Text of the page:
Put out an all-points bulletin: Millions of Americans have gone missing from the workforce.
Every month that those would-be workers are gone raises the odds that they might never come back, dimming the prospects for future economic growth.
The vanishing trend is more than a decade old, but it accelerated during the Great Recession. Throughout 2012, economists held out hope that it had stopped. But then came Friday’s jobs report, and hopes were dashed.
The Labor Department reported that the U.S. labor force — everyone who has a job or is looking for one — shrank by 500,000 people in March. That brought the civilian labor force participation rate to 63.3 percent in March, its lowest level since May 1979. And it left the workforce several million members smaller than the Congressional Budget Office estimates that it should be, given the nation’s demographics.
Perplexingly, the driving force behind the decline does not appear to be baby boomers beginning to retire, an event economists have long predicted would shrink the size of the workforce. It’s people in the prime of their working years, ages 25 to 54, who began tumbling out of the job market in the early 2000s and have continued to disappear during the recovery.
That’s obviously bad for those people, who aren’t earning money in any way that would legally require them to pay taxes. It’s also bad for the economy for a simple reason: The fewer workers, the less growth produced.
A smaller workforce reduces what economists call potential gross domestic product, or how much the economy can be expected to expand over the long term. The decade of declining U.S. workforce participation has taken a toll on that potential growth level, many forecasters say. For example, Michelle Meyer, a senior U.S. economist at Bank of America Merrill Lynch, said her real potential growth projections have fallen from 3.25 percent a year in the mid-2000s to 2.25 percent today — all because of the change in participation levels.
So, where did everybody go? And if hiring picks up, will they come back?
Economists have ideas but not all the answers.
“Prime-aged people are working less, and we don’t know why,” said Betsey Stevenson, a labor economist and associate professor at the University of Michigan. “I get concerned because there are a lot of people who have useful and productive skills that could really contribute to the economy, and we’re just failing to find ways to get them involved.”
The easiest explanation for vanishing prime-aged workers is the weak job market: The economy just isn’t creating enough new jobs to keep job-seekers engaged, so many of them are getting frustrated and abandoning their search for work.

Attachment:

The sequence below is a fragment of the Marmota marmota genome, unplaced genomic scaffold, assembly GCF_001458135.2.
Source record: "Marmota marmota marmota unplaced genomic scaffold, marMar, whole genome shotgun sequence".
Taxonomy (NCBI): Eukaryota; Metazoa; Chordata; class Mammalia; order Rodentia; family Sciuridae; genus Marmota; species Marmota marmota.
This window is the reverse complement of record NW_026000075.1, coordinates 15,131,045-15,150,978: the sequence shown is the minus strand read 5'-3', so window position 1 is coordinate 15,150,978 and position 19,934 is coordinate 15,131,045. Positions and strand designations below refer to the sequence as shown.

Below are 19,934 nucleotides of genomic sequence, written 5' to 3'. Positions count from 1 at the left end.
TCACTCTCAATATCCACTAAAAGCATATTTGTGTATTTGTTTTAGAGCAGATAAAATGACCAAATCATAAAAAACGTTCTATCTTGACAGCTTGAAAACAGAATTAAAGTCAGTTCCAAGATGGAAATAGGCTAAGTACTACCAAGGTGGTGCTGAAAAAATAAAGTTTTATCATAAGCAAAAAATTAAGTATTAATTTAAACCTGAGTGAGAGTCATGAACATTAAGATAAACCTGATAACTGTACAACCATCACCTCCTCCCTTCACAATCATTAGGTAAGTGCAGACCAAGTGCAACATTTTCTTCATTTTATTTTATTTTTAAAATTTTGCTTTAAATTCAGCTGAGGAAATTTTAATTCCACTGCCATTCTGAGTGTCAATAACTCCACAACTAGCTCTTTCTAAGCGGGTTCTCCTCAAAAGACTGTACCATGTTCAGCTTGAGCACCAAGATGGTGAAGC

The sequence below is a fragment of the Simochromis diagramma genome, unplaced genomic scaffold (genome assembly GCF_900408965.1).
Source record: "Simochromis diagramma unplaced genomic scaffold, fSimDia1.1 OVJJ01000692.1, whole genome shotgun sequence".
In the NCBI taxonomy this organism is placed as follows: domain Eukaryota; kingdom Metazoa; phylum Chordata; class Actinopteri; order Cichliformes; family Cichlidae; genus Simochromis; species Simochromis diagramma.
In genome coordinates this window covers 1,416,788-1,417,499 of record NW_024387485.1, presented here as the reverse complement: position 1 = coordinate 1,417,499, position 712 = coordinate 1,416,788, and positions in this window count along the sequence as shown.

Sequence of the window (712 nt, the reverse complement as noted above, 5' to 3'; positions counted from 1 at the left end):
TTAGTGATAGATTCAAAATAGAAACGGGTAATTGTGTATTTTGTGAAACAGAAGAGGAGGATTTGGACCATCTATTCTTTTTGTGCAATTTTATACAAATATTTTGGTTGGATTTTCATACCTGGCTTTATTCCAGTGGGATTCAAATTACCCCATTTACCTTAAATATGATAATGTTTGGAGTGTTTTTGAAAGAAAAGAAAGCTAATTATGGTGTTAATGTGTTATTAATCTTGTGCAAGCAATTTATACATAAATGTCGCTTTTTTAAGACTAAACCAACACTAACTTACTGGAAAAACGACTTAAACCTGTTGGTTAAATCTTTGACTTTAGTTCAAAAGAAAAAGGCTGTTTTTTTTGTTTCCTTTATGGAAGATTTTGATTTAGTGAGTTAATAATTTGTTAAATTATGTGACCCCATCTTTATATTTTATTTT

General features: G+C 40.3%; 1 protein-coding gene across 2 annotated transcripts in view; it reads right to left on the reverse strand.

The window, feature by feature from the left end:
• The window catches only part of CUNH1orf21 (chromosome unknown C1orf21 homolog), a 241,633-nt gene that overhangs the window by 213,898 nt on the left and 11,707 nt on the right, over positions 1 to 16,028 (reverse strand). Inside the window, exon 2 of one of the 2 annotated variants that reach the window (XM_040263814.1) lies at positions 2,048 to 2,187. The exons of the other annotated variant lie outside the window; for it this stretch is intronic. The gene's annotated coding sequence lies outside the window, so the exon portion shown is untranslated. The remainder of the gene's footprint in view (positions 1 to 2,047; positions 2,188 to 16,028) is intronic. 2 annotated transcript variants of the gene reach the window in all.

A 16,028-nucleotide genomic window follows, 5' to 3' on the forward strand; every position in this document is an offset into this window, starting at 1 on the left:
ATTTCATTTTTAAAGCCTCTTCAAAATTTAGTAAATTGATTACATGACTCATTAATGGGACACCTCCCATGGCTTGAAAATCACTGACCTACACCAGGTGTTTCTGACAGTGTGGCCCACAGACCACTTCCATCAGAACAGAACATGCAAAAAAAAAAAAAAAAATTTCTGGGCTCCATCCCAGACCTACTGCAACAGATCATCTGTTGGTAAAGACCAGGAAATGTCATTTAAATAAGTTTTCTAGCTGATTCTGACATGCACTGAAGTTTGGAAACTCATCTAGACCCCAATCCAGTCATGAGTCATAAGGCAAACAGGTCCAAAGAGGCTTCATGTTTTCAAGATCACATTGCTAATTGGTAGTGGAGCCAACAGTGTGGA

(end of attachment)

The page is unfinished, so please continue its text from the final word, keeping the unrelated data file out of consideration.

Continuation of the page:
In order to pull people back into the workforce, said Heidi Shierholz, a labor market economist at the liberal Economic Policy Institute, “it’s going to take seriously improving job opportunities, and that hasn’t happened yet.”
Some researchers are making headway in explaining where people go when they leave the workforce. The conservative Heritage Foundation did a study last year that found that most of the people who left between 2007 and 2011 ended up in one of two places: They went to school, or they went on disability. The researchers expect the students to eventually return, but not the workers on disability, said James Sherk, Heritage’s senior policy analyst in labor economics.
Still, some aspects of the vanishing trend remain a mystery. Economists are struggling to explain why a large number of prime-aged African American men aren’t working. After decades of entering the workforce in greater numbers, women reached a saturation point in the past decade, and their participation has declined since then. No one is sure why.
A paper presented at the Brookings Institution last year by Robert Moffitt, a Johns Hopkins University economist, found declining participation to be “disproportionately concentrated among the less educated and younger groups within the male and the female populations and, for women, especially among unmarried women without children.” But the overall decline for women, he wrote, is “more difficult to explain” than that of men.
The hope among many economists is that faster growth and stronger job creation will begin to pull people back into the workforce. In that sense, workforce dropouts would be like an idled army, ready to form up again when the cause demands it. That would be good news for the economy: “We don’t think all of these workers are permanently lost,” said Meyer, the Bank of America economist.
Other economists are not so sure. The fear is that the longer people are out of work, the more their skills will erode. Their social networks will atrophy. Gaps in their résumés will scare off potential employers. They would become essentially unemployable.
Evidence is scant that this scenario has set in. But Friday’s numbers reignited concerns. “The idea that labor force participation is structurally or institutionally impaired gains increasing credence with each passing jobs report,” JPMorgan economists wrote in a research note Friday.
The longer the trend goes, the better the odds that’s true.